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Saturday, September 19, 2009

Nerves And The Audience- The Inter-relation

The audience is disturbed by nervousness, as well as the speaker. There are two distinct ways in which the audience is affected; their judgement of the competence and subject knowledge of the speaker is affected by his or her nervousness (i.e. ‘Why is he nervous if he knows what he’s talking about?’): and their sympathy and concern are aroused by watching someone who is nervous (‘The poor person is miserable!’).

Firstly, the audience’s judgement of the speaker’s competence is affected by nervousness. The audience interpret the validity of the message depending on their perception of the assurance of the speaker. It is natural to feel that someone who knows what he or she is talking about, shows it in the confidence of his or her manner. So if a speaker is nervous the audience subconsciously feel it is because he or she does not know the subject properly.

There are two components to this: firstly, of course, it is difficult for an audience to realize how frightening they appear to the speaker. If a listener is sitting quietly in a chair, he does not feel very frightening! And he is not really aware of everyone else around him in the same way as the speaker is. So it is very difficult for him to understand why anyone should be nervous about talking to him. The listener tends to think that the speaker’s nervousness must have some other explanation. Secondly, people who are not telling the truth are often nervous. Whereas this is not true of competent tricksters, and there are many other reasons why people are nervous, the unconscious effect of evident nervousness on the audience may be to make them suspicious. Consciously they may be sympathetic, underneath they find their confidence in the message undermined.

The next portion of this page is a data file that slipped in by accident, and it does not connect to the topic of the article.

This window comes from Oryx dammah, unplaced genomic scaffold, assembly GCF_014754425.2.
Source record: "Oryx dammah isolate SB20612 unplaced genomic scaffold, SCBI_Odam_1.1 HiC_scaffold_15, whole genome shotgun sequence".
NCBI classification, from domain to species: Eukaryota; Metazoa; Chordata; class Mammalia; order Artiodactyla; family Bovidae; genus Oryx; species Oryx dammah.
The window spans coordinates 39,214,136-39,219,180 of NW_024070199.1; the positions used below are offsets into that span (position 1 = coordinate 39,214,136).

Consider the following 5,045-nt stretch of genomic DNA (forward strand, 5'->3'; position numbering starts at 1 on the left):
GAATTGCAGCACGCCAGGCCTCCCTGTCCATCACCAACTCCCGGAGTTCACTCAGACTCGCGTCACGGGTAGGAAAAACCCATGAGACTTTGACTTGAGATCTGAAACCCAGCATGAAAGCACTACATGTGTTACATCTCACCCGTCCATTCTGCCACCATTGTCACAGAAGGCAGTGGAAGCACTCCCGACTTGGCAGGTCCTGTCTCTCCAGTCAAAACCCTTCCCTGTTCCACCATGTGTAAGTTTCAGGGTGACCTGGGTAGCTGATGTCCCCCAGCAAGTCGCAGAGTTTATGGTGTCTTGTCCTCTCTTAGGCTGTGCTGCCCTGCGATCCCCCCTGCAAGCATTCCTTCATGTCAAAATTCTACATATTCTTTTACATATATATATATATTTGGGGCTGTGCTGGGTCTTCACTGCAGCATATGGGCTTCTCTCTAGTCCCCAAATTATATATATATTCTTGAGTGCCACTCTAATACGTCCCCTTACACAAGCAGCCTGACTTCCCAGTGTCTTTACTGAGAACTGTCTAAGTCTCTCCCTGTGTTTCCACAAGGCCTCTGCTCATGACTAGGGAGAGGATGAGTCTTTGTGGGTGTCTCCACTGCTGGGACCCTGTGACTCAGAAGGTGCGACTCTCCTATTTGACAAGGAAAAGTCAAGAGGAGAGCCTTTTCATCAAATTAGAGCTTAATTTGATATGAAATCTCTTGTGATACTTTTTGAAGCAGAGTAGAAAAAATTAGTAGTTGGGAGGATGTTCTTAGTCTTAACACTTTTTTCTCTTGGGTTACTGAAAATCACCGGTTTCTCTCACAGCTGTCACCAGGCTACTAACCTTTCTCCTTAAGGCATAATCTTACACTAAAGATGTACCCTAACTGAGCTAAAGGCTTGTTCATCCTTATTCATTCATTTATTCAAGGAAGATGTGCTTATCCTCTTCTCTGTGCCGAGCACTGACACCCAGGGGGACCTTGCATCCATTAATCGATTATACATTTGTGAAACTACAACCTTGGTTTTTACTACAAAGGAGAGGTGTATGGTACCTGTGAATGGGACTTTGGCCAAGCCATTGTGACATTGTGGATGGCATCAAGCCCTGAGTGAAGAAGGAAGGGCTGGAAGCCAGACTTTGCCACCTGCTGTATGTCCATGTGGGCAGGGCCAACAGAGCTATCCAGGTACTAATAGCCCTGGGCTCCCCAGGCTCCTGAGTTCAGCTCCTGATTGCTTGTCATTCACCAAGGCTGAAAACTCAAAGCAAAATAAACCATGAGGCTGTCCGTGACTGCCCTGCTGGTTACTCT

So nerves can affect the credibility of a speaker. Studies show that ‘expressed confidence’ (i.e. using confidence asserting phrases such as ‘I am sure…’, ‘I have no doubt that…’), as well as confident behaviour, affects the amount an audience is persuaded by a speaker. It is also easier to listen to a speaker whom you believe to be an expert—there is a subtle sense of time well spent. Whereas listening to someone whom you suspect does not know what he or she is talking about is difficult, because it may be wasted.

For these reasons, nervousness in a speaker affects the benefit the audience gets from a talk. The speaker’s credibility is reduced if he is obviously nervous, and the audience enjoy the talk less. How do the audience know if the speaker is nervous? There are both obvious, and subconscious ways in which an audience perceives nervousness. The subconscious ways depend on non-verbal communication; but also on a phenomenon which has only recently been discovered. Stress shows in a speaker’s voice by signals which are beyond our conscious perception. Listeners are sensitive to the presence or absence of inherent micro-tremors in the speaker’s vocal pitch. All voice patterns include an individual and unique level of micro-tremor (similar in many ways to fingerprints). When someone is placed under stress there is a marked drop in the frequency of vocal micro-tremors, which is registered by the listener. This phenomenon has been used to construct lie detectors, and it may explain why we sense if someone is telling the truth or not. To us it seems like a magic fifth sense, because we are unaware of the physical basis of the evidence, but through micro-tremors, we can judge just how nervous the speaker is.

As well as these unconscious channels of communication, there are many visible signs of nervousness. The basic sign is an inability to stand still when talking:

When a person is emotionally aroused he produces diffuse, apparently pointless, bodily movements. A nervous lecturer may work as hard as a manual labourer. More specific emotions produce particular gestures—fist-clenching (aggression), face- touching (anxiety), scratching (self-blame), forehead-wiping (tiredness) etc… An anxious person tends to talk faster than normal and at a higher pitch.

All these signs will communicate the speaker’s nervousness to the audience. It is such signals which make a listener say, ‘you can hear him sweating with thinking’. They can be controlled, of course, and they ought to be controlled if the audience is to be comfortable. Nothing is more distressing than seeing another person going through a purgatory of anxiety. Out of sheer kindness to your listeners, you should try to damp down the amount of random movement you make. Calmness in the speaker, even if created by conscious self-control, is reassuring and relaxing to the listeners.